But what makes the wall so unbelievably fascinating that it holds on to its prominent status and is a destination for millions of people? Is it the length, the appearance or maybe something unusual? You’ll find the answer to that and more questions right here, as I want to share with you today everything about the Great Wall of China!
What makes the Great wall so special?
So, let’s be done with it – what is it that makes the Great Wall of China so special? Above all, it’s the incredible length of this wall. According to most recent findings, it covers a total length of unbelievable 21,196.18 km. Yes, you’ve read that right, it really is over twenty thousand kilometres long! This enormous length is also the reason for the name which was given to it by the Chinese. Namely it’s called the “Ten-Thousand-Mile-Long-Wall”, where the number ten thousand stands for endlessness. It contains over 43,000 individual properties and locations, and so it’s not a single wall, as is often assumed. Instead, it contains many individual sections partly from completely different eras.
The wall was supposed to serve as a fortified border and protect the Chinese Empire from invaders from the north. This was aided by numerous observation towers which would sound the alarm using fires and thus warn other guards about the danger. This way, the Emperor in the capital of Beijing (formerly Peking), could be informed, and dispatch troops quickly. The wall has already been completed in 7th century BC and it was later constantly expanded and further sections were added. The last expansion dates back to the 17th century during the Ming Dynasty. This 8,851 km long section is now regarded as the main wall and is the most often visited part of the wall.
Structure damaged by the tourist masses
What often happens to beloved tourist attractions? The impressive attendance exactly is exactly what makes it difficult to manage. Alongside damages from natural erosion there are, above all, tourists who keep damaging the wall through inconsiderate behaviour and illegally breaking off pieces of the masonry to take home as a souvenir. But it’s also the local farmers who damage the Great Wall by carrying off the wall’s bricks as building material. The damage is so great that already 30% of the wall from the Ming Period is completely destroyed and about 74% of this section is in a bad condition. Only merely 8% of the wall can be regarded as well preserved. These areas are now restored for the most part and popular among tourists – and lo and behold, that’s how the image of a perfectly preserved wall is maintained…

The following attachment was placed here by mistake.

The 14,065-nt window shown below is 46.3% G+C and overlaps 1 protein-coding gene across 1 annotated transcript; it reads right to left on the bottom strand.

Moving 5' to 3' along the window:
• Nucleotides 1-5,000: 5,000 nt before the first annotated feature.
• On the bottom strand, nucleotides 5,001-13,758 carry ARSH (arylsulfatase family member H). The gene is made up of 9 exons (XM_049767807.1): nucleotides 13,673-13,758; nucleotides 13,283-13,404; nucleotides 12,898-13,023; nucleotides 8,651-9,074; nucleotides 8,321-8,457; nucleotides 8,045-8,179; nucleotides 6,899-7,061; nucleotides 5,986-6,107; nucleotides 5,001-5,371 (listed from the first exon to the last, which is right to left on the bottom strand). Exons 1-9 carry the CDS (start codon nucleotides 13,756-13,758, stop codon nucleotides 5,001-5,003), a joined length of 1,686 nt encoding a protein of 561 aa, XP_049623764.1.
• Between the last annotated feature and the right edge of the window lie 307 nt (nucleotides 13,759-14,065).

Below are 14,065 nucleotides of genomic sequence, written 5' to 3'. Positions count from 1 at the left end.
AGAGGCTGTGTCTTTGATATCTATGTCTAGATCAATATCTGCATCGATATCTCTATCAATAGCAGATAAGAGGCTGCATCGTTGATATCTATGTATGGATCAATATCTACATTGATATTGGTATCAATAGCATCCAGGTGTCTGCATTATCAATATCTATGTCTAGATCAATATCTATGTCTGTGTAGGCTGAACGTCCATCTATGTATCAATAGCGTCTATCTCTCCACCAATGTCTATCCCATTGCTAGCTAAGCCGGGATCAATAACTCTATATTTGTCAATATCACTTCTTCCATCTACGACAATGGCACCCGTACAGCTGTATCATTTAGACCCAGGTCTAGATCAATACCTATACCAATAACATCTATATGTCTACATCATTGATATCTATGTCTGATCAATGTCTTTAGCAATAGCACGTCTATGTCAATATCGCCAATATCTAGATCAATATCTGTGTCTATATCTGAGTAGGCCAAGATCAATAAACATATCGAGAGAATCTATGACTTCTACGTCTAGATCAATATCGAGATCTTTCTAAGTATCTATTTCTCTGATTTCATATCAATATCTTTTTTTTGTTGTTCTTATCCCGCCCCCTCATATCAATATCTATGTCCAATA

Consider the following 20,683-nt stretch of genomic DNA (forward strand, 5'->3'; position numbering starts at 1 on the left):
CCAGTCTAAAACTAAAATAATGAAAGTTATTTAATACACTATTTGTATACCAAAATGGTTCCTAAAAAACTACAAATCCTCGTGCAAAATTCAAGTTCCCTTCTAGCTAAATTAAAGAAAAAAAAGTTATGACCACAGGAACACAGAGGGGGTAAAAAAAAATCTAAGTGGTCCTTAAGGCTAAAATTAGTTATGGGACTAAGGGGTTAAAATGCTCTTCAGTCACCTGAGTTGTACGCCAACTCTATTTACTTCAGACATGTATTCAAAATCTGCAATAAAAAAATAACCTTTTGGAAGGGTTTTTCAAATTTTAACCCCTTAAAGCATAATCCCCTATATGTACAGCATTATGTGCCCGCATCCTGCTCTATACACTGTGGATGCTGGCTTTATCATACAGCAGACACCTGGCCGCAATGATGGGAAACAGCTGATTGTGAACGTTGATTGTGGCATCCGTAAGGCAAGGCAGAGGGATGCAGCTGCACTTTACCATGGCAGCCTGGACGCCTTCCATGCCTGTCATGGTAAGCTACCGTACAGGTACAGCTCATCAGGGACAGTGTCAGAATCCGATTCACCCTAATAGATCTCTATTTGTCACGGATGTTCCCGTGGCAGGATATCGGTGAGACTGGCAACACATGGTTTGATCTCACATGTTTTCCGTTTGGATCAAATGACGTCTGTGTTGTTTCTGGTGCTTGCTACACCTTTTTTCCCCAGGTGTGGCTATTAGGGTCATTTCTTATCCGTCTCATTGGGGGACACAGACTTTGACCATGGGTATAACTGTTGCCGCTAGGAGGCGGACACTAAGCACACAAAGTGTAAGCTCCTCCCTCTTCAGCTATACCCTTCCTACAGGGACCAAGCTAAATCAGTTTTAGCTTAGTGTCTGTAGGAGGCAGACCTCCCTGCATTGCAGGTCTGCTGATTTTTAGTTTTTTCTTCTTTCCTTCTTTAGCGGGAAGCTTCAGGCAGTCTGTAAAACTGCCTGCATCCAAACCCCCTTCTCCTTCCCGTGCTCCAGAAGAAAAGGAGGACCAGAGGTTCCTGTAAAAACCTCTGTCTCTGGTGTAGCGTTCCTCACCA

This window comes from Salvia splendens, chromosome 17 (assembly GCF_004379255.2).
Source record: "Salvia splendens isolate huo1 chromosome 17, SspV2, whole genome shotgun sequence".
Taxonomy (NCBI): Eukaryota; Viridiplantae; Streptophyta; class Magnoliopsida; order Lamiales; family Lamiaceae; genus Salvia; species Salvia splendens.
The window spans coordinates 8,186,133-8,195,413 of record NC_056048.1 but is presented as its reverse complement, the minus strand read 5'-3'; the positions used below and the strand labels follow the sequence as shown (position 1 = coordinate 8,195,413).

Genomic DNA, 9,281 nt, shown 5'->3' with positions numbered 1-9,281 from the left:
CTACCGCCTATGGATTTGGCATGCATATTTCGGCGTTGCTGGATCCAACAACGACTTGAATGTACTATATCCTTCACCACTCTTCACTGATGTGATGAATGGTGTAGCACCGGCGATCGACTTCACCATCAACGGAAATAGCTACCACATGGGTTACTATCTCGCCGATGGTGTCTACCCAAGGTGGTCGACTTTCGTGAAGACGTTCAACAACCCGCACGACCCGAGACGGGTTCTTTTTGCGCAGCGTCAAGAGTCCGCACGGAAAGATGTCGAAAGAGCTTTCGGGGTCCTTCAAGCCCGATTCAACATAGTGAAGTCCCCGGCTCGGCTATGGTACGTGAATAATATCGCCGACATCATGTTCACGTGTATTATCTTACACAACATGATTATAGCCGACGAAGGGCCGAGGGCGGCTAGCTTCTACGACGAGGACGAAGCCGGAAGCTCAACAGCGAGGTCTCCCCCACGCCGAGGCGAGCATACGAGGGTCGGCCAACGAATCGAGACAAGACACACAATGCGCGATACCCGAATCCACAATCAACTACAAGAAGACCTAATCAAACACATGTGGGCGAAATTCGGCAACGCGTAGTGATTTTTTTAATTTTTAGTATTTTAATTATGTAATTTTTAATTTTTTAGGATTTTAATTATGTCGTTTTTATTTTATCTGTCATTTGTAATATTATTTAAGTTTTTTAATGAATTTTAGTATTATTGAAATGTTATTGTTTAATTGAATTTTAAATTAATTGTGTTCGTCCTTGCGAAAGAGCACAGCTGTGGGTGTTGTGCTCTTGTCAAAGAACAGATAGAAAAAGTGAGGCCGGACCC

The best way to experience the Great Wall of China
If you’re already in the country, it’s simply a must to go and see the Great Wall of China. There are great bus links and tours from Beijing and a trip with a rental car is worthwhile too, since you’ll be able to see China’s mountainous landscape along the way. Depending on how you want to experience the wall, there are many different places which you’re bound to fall in love with. Both of the most famous sections, Badaling and Mutianyu near Beijing, are very well preserved, or rather renovated. Here you can get a pretty good impression of what the wall looked like originally – but you have to take other tourists into account, since both places are very popular. If you dig some adventure far away from the tourist masses, you should visit Jiankou, for example! The wall is left completely unpreserved and the pathways seem impassable – sounds exciting, right?
Myths and mysteries surrounding the wall
Several myths surrounding the wall for centuries make it even more exciting. In the middle of 18th century, William Stukeley claimed that the wall can be seen from the moon. This belief persists to this day, but sadly it’s false. The wall just can’t be seen from space, let alone from the moon. The reason being that with its maximum width of 10 metres, it’s just too narrow. If it was possible to see it from space, the same would apply to any slightly wider motorway in the world.
A further highlight on the way from Beijing to Badaling are the Ming Tombs. You can visit mausoleums of 13 emperors from the Ming dynasty here. The tombs are very magnificent and definitely included on the bucket list of every China visitor. You can feel the eerie but at the same time breathtaking atmosphere not only at the mausoleums but also at the sacred walk. The detailed sculptures along the path paid the emperors last respects on their journey to the afterlife – truly impressive and worth seeing not only by horror fans.
It’s incredible what an interesting story this wall has to tell, right? Have you ever been there? I want to hear all about it! :)